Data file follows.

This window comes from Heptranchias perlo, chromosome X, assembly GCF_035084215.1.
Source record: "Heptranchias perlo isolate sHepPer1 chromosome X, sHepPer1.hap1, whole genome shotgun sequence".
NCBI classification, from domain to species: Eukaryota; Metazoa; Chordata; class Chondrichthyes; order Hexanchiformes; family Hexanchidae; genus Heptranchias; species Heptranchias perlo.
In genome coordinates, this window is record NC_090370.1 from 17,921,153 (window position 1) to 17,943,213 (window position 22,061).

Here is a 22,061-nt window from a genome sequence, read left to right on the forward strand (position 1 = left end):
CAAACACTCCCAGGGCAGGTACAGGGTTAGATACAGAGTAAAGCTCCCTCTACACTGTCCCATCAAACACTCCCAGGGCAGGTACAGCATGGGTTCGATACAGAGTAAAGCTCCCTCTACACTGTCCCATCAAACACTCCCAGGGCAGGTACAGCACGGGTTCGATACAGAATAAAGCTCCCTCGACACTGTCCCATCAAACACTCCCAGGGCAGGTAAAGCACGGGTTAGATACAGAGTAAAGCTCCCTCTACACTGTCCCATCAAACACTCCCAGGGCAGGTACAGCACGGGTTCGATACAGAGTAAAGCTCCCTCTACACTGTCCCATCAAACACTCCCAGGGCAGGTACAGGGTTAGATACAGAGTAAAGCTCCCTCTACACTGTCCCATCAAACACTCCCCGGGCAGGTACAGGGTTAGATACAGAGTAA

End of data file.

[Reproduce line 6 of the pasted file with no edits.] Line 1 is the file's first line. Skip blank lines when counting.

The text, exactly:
CAAACACTCCCAGGGCAGGTACAGGGTTAGATACAGAGTAAAGCTCCCTCTACACTGTCCCATCAAACACTCCCAGGGCAGGTACAGCATGGGTTCGATACAGAGTAAAGCTCCCTCTACACTGTCCCATCAAACACTCCCAGGGCAGGTACAGCACGGGTTCGATACAGAATAAAGCTCCCTCGACACTGTCCCATCAAACACTCCCAGGGCAGGTAAAGCACGGGTTAGATACAGAGTAAAGCTCCCTCTACACTGTCCCATCAAACACTCCCAGGGCAGGTACAGCACGGGTTCGATACAGAGTAAAGCTCCCTCTACACTGTCCCATCAAACACTCCCAGGGCAGGTACAGGGTTAGATACAGAGTAAAGCTCCCTCTACACTGTCCCATCAAACACTCCCCGGGCAGGTACAGGGTTAGATACAGAGTAA